Harper Lee has died.
The New York Times reports that a city clerk in Monroeville, Alabama, the town of Lee's residence, confirmed her death, but no other details. She was 89.
The Southern writer penned To Kill a Mockingbird, a 1960 novel about racial injustice. It went on to not only win the Pulitzer Prize, but also an enduring place in the American literary canon.
The book is told from the perspective of Scout, a gender-nonconforming youth whose father, the lawyer Atticus Finch, sets off a firestorm in their small town when he defends a black man in court. Set in the Deep South in 1936, the novel's themes of race, class, and gender continue to be discussed in a majority of secondary schools across the country.
More than literary study, To Kill a Mockingbird inspired generations of readers to follow the example of Atticus and fight for justice, particularly for people or groups in need. As the novel states, “You never really understand a person until you consider things from his point of view... Until you climb inside of his skin and walk around in it.”
An Oscar-winning film adaptation starring Gregory Peck was released in 1962.
Lee, a recluse, rarely made public appearances. Mockingbird remained her only published book until a controversial companion novel, Go Set a Watchman, was released in 2015. It was reportedly discovered by Lee's lawyer among her papers.
The book portrays a grown-up Scout and a more racially biased version of Atticus, who in this iteration is a proponent of segregation. Watchman ignited controversy upon its release, both for its alleged tarnishing of a literary hero's reputation as well as for suspicions as to whether Lee, who had been suffering from poor health, was of sound mind when she approved its publication.
The question as to whether or not another book would be released in Lee's lifetime was one of the most frequently asked about the writer. The other two most asked questions were, "Is she dead? Is she gay?" reports the New York Times, in an interview with Lee's biographer, Charles J. Shields. The answer to the latter query is "none of your business," according to the Times review of the 2006 memoir.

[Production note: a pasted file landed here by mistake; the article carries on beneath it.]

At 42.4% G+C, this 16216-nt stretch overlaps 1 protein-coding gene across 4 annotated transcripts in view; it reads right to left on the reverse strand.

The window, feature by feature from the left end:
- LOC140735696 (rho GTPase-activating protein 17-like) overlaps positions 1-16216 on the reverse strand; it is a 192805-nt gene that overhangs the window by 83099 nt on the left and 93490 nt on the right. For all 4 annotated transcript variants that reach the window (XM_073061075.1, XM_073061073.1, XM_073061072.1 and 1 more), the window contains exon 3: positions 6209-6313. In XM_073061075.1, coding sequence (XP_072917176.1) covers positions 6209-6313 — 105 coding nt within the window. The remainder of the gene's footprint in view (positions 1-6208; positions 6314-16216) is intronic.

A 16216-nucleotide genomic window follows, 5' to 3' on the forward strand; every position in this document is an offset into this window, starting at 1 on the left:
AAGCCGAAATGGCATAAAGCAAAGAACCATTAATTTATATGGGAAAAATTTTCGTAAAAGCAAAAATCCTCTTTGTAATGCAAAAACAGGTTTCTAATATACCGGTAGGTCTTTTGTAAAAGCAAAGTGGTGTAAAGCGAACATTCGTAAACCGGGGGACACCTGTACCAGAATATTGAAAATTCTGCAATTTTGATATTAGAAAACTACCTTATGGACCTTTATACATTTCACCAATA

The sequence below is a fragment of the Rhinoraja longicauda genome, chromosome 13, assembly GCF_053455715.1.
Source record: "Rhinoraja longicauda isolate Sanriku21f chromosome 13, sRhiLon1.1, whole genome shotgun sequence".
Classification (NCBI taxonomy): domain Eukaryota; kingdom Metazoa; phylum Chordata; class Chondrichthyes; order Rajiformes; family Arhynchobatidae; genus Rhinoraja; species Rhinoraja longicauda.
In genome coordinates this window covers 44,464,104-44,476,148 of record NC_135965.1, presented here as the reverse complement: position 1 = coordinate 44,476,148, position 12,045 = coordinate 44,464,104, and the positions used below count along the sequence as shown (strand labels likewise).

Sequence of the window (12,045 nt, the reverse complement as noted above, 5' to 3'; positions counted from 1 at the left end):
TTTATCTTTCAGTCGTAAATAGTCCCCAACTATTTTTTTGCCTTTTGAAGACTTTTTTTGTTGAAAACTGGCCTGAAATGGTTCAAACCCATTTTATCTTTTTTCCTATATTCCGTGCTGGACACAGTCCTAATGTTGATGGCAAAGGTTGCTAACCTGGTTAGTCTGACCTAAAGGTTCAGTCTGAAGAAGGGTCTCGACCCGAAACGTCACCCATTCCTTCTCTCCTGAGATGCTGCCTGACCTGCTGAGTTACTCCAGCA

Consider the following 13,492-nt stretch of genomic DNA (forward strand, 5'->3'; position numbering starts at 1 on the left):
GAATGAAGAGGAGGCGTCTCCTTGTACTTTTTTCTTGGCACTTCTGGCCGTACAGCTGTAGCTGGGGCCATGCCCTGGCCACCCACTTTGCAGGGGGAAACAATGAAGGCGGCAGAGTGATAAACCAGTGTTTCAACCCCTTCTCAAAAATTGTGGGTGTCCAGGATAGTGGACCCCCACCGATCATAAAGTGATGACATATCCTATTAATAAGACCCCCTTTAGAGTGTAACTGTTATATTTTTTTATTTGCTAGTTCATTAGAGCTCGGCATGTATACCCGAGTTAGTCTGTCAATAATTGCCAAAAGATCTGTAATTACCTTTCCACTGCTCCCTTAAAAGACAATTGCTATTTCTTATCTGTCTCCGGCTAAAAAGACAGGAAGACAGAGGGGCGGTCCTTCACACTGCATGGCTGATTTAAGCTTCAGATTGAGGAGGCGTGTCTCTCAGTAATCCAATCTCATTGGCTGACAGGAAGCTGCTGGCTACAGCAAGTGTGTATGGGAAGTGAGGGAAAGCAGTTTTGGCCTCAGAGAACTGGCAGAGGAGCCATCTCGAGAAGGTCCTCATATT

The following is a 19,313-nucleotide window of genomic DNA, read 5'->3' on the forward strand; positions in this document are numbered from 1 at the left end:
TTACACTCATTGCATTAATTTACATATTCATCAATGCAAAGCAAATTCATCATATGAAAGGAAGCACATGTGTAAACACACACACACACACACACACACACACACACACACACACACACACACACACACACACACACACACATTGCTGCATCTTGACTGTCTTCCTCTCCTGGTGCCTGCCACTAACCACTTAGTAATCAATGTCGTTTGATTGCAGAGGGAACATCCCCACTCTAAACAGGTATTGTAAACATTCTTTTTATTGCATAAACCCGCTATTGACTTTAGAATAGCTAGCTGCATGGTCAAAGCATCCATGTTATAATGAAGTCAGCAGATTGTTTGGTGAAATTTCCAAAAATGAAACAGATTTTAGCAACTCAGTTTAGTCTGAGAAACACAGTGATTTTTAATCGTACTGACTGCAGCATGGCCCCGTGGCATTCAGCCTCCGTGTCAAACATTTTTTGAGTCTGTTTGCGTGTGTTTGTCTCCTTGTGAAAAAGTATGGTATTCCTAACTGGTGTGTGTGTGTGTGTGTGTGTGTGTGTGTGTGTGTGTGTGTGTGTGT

Lee was raised as Nelle Harper Lee in Monroeville, Ala., where she, like Scout, was a tomboy. There, she befriended a young Truman Capote, who would spend summers with family next door. The pair would go on adventures and create stories together, long before they both found literary fame.
A character in To Kill a Mockingbird, Dill, was inspired by the gay author. Lee also assisted Capote in researching In Cold Blood, a nonfiction novel about the 1959 murders of the Clutter family in Kansas.
Lee was thanked briefly in In Cold Blood's dedication for "secretarial help;" the critical and commercial success of her novel created professional jealousies within their relationship. The success stunned Lee herself, as she revealed in a 1964 interview.
"I never expected any sort of success with Mockingbird,” she said. "I was hoping for a quick and merciful death at the hands of the reviewers, but, at the same time I sort of hoped someone would like it well enough to give me encouragement."
"I got rather a whole lot, and in some ways this was just about as frightening as the quick, merciful death I’d expected."